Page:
Vain adornment, v.3, “whose adorning let it not be that of outward adorning of plaiting the hair, and of wearing of gold, or of putting on of apparel”. We have used the word “vain” in the sense of failing in its object. Outward adornment is the way that nature would suggest to appeal to a difficult husband, but the passage prescribes another and better way.
There is no encouragement to carelessness or dowdiness, nor is there any to high fashion—nothing outward, in fact, which makes the women prominent or outstanding. Then it speaks of
Vital attitudes. Three matters are mentioned:
An inward adornment, v.4, “but let it be the hidden man of the heart”. Paul makes much of “outward” and “inward”, 2 Cor. 4. 16, and links them with what is “seen” and “temporal”, and the “unseen” and “eternal”. Clearly, it is more important, to be rather than appear to be. What a person is will certainly manifest itself. The other point is that mere conformity will not, of itself, stand the test of time.
An incorruptible ornament, v.4, “that which is not corruptible”. Peter has already spoken of “corruptible things, as silver and gold” and he clearly implies that outward adornment of person and dress is of a similar nature. The ornamentation he commends will not decay, but will improve and develop with the passing of time.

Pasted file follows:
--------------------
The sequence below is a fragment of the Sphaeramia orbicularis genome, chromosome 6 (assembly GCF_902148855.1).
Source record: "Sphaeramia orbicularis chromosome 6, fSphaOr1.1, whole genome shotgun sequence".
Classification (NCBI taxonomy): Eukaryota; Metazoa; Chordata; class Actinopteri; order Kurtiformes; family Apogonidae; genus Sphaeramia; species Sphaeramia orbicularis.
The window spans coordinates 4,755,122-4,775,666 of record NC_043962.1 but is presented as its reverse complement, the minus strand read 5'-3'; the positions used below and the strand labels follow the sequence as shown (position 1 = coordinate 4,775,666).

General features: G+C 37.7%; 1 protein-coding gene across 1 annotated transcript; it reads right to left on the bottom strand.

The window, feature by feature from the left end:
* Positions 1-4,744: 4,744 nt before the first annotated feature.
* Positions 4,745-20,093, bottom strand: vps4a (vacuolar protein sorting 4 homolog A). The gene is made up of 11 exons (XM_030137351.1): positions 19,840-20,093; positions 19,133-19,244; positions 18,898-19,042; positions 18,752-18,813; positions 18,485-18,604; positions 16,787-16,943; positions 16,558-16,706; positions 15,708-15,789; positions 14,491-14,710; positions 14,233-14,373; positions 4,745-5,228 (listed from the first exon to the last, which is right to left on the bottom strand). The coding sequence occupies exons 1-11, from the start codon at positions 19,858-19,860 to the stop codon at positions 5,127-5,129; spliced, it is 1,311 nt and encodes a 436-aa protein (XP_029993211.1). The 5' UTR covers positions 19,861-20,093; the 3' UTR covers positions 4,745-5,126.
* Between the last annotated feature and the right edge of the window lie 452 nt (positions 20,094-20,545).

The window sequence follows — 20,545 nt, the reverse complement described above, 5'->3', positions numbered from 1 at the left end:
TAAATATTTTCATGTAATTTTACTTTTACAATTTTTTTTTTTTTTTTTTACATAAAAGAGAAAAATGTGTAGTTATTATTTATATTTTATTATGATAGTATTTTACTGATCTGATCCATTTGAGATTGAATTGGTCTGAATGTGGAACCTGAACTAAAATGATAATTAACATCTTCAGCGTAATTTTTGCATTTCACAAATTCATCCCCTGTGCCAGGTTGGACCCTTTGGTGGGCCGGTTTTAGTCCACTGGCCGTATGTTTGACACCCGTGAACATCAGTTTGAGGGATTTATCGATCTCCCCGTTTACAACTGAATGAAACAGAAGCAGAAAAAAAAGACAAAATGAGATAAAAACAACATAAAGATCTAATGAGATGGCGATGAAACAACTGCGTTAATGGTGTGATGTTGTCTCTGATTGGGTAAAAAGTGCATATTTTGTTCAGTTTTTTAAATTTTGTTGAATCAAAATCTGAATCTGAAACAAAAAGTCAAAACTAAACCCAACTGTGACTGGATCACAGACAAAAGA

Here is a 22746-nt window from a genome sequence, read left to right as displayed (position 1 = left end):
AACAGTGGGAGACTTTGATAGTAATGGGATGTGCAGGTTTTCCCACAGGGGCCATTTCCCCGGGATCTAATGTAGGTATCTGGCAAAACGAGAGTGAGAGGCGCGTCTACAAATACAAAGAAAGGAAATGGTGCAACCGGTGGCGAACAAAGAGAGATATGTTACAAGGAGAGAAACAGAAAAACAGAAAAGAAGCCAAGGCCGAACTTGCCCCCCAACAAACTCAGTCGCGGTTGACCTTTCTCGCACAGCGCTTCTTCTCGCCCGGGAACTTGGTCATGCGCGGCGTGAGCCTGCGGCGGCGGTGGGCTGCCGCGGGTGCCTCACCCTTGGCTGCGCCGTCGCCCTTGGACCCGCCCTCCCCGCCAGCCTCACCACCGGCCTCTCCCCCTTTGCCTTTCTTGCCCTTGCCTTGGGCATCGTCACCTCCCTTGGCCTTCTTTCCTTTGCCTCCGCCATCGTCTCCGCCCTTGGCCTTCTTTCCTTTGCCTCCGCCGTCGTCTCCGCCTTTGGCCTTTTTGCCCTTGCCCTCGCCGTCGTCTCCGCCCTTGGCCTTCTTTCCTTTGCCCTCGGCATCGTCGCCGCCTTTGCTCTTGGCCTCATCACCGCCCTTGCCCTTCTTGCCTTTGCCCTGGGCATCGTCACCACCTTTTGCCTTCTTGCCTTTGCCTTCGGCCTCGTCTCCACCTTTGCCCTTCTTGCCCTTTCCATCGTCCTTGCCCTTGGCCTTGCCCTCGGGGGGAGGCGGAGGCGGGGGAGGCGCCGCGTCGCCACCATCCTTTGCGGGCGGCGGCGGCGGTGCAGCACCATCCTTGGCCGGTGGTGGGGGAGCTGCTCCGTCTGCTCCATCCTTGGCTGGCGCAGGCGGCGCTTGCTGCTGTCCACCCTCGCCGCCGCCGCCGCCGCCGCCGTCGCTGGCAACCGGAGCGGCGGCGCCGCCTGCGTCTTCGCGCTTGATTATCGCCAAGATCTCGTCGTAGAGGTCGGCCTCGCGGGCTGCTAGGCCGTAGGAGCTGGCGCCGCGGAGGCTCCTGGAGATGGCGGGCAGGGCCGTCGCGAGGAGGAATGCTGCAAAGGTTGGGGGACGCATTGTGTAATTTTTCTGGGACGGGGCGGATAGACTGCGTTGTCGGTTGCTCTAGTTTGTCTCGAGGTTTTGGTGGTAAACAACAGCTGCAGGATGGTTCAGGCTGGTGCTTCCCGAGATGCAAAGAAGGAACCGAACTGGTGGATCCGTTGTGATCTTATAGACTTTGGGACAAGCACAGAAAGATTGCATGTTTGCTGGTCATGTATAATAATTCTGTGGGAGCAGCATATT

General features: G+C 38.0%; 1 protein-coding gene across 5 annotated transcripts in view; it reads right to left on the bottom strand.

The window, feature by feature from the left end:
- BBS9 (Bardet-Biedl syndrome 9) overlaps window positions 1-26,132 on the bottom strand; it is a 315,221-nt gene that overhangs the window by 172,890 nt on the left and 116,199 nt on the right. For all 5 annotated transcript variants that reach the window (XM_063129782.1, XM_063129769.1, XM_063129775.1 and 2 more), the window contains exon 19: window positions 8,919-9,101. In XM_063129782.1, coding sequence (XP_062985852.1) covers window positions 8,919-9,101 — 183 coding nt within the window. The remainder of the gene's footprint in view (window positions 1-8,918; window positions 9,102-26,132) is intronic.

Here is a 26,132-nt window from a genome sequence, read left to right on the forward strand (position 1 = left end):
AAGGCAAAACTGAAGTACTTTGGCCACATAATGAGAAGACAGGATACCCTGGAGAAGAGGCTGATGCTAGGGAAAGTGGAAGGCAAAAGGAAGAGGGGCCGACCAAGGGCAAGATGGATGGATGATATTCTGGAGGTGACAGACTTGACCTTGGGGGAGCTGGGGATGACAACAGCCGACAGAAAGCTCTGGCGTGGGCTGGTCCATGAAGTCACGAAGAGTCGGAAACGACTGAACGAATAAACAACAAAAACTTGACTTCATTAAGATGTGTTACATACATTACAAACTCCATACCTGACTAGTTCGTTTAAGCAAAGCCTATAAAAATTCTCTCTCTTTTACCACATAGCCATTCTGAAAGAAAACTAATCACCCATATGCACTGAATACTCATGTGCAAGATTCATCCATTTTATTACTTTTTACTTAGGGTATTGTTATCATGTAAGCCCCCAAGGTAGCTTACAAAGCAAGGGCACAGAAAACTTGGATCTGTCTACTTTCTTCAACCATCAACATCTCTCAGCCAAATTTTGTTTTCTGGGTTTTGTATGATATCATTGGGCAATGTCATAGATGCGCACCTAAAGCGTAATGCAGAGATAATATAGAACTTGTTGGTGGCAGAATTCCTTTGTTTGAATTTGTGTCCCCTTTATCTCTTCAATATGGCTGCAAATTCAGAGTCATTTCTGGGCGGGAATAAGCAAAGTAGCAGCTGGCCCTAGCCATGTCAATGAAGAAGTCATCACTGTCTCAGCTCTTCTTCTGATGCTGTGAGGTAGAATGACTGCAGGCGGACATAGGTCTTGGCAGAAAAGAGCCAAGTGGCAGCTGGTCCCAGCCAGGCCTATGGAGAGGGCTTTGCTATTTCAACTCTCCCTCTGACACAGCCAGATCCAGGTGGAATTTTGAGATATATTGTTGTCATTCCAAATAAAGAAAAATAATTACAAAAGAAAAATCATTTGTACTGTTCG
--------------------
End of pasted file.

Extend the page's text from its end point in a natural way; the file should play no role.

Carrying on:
An inconspicuous ornament, v.4, “even the ornament of a meek and quiet spirit”. It is called a “meek … spirit”; such a spirit is prepared to accept undeserved insults and injuries. It is not so much to be humble as to be submissive; not simply to take the lowly place as to accept it when it is given. It is largely a matter of reaction, and finds its supreme illustration, though it is not named, in 2. 23. It is called a “quiet spirit”. One can imagine the tendency of a wife to become overwrought with the burdens of the household and family plus the behaviour of an unsympathetic husband—all inclined to make the spirit restless and encourage an urge to “hit back”. But it is ornament indeed not to be provoked by such pressures—it is just then that calm is so valuable. The linking of two adjectives here reminds us of that other expression used about the Lord Jesus, “the meekness and gentleness of Christ”. The way in which He accepted the situation in the garden and in which He restored the ear of the high priest’s servant beautifully illustrates the expression. Then the passage speaks of